This is not the only position Begich has taken that aids Fishermen's Finest and the fishing industry.

The senator's opposition to the construction of Pebble Mine in Bristol Bay has been a big selling point to the state's fishing interests. In a recent debate on the sole issue of fishing, Begich emphatically declared that he would never support the project to mine gold and copper. Groups representing fishers, Native Alaskan tribes and environmental groups argue the mine would pollute the bay and destroy its fisheries.

"We're scared to death of that Pebble Mine and we think everyone should be," Moran said.

In an interview with Alaska Dispatch News in January, Begich said, "Wrong mine, wrong place, too big. Too many potential long-term impacts to a fishery that is pretty critical to that area but also to Alaska, to world markets."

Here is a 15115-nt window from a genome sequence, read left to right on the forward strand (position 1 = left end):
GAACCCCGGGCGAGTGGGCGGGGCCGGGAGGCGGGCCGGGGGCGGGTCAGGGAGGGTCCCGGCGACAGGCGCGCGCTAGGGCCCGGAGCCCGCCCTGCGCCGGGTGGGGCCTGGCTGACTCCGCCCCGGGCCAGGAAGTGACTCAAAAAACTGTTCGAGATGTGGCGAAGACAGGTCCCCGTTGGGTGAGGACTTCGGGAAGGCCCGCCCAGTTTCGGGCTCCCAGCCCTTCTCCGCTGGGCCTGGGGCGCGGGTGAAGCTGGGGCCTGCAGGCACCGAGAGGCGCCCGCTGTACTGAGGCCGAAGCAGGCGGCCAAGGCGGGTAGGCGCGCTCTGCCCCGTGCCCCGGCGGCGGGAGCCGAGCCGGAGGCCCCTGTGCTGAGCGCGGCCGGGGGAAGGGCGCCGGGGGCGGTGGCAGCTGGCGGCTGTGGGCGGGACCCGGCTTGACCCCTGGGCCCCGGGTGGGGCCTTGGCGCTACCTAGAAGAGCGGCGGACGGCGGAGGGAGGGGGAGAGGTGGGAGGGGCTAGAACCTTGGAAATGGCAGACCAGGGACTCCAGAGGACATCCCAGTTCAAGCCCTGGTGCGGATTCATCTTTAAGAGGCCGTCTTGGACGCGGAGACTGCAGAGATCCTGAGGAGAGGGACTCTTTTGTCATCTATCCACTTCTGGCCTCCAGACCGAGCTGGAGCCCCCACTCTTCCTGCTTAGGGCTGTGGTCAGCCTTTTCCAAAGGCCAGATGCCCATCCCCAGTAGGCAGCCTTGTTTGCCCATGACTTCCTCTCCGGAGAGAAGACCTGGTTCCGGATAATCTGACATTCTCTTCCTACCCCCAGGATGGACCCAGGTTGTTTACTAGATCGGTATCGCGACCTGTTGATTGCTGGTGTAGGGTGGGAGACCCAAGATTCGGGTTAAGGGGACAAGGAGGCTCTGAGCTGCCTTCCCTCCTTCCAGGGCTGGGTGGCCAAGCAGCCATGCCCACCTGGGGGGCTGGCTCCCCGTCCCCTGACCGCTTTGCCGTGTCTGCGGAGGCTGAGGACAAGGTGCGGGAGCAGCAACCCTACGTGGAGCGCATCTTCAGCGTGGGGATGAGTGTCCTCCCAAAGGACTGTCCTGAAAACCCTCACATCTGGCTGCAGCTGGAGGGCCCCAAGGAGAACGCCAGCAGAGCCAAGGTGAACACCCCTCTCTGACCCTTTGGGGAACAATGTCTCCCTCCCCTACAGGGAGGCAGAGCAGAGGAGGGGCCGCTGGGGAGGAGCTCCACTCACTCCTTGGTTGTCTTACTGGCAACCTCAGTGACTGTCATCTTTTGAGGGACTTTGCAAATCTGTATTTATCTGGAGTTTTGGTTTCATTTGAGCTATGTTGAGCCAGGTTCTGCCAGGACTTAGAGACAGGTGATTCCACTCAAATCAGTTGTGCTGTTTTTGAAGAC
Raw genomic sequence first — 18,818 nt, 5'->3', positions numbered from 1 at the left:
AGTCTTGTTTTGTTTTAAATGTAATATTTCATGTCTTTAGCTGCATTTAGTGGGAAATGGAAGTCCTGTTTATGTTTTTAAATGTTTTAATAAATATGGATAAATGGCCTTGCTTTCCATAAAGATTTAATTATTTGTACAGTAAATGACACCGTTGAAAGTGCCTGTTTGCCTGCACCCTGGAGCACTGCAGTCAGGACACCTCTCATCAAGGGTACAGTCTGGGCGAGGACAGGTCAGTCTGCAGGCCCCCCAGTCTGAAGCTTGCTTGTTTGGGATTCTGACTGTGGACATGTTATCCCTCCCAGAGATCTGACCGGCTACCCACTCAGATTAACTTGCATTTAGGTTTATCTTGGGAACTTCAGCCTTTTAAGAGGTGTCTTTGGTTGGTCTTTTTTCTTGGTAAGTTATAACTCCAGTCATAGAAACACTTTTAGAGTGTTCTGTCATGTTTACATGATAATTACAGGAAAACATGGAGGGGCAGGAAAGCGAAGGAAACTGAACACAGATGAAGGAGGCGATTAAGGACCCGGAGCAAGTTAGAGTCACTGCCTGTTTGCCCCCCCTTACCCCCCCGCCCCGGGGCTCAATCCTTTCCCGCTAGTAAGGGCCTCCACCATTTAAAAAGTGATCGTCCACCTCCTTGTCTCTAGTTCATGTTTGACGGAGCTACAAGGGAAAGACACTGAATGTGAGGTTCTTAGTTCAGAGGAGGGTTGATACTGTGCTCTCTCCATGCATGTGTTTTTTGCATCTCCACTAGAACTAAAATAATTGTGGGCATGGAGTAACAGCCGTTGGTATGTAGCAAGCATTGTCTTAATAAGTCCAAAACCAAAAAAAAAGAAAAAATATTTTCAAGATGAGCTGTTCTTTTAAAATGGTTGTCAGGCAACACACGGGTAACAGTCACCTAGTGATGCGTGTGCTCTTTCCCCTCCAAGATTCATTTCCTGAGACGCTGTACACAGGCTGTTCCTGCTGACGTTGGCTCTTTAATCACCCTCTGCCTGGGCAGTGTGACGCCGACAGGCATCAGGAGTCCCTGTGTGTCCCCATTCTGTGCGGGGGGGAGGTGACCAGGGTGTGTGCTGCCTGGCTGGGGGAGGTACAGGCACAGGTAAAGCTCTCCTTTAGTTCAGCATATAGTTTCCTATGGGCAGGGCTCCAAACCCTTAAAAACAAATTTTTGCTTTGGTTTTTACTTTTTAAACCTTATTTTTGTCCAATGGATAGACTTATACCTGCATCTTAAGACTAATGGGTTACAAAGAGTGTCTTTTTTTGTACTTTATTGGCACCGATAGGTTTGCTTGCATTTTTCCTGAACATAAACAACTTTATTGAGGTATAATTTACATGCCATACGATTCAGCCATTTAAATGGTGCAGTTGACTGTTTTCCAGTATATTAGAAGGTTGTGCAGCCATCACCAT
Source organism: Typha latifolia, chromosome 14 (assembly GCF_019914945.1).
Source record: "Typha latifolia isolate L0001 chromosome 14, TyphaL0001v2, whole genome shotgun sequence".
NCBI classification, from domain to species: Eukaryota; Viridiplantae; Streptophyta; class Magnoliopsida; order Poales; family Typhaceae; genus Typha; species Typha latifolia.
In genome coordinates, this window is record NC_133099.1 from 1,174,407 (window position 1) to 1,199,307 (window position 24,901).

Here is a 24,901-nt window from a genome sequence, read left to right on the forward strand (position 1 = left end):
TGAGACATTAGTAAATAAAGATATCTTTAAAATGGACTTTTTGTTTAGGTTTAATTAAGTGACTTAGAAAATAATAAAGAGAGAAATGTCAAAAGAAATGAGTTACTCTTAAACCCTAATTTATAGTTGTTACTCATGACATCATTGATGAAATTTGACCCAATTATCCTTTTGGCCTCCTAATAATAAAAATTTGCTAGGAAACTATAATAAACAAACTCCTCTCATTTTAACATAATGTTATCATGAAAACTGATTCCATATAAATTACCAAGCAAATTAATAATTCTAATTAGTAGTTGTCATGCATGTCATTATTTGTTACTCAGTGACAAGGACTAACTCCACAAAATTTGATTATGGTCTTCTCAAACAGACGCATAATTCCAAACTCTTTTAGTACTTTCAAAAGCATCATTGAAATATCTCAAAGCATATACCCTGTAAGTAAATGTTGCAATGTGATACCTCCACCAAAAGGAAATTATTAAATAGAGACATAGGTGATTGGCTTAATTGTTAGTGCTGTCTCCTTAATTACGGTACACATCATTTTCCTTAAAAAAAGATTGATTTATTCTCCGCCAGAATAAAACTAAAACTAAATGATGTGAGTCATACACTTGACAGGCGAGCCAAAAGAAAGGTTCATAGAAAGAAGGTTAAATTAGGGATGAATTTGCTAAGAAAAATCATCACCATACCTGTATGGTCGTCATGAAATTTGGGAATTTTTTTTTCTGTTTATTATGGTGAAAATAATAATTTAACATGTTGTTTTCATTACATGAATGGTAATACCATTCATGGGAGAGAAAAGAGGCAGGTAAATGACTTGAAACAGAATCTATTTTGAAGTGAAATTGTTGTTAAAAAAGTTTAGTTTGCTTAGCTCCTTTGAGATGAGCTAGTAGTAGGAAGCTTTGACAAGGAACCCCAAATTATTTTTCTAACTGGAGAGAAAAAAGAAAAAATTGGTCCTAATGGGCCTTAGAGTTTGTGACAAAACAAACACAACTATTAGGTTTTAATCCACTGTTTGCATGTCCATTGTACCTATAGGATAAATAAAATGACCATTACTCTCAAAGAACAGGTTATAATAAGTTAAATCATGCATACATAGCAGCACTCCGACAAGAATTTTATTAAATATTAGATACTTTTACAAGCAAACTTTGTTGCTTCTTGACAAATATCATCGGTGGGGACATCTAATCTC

A spokesman for Begich's campaign, Max Croes, pointed out fishing's importance to Alaska.

"When it comes to fish issues, Begich fights to make sure all Alaskans' voices are heard and that's why he has the endorsement of the United Fishermen of Alaska, the Alaska Bering Sea Crabbers and the Purse Seine Vessel Owners' Association," Croes said in an emailed statement. "Fisheries are the largest private employer in Alaska and Begich knows the unique needs of Alaska's commercial fishermen, sport fishermen and subsistence users and has fought to promote all user groups."

Positions proudly promoting the state's fishing industry are, of course, nothing new for an Alaska senator. It is the role once played by the late Sen. Ted Stevens (R), who Begich defeated in 2008.

All of Begich's work promoting the fishing industry and protecting Alaska's environment leads Fishermen's Finest's Moran to say that Begich is "fantastic for fishers in general."

But Moran is still not going to comment on whether Fishermen's Finest has any connection to those companies funding the super PACs supporting the Begich campaign.

"I don't own 'em and I don't run 'em," Moran said.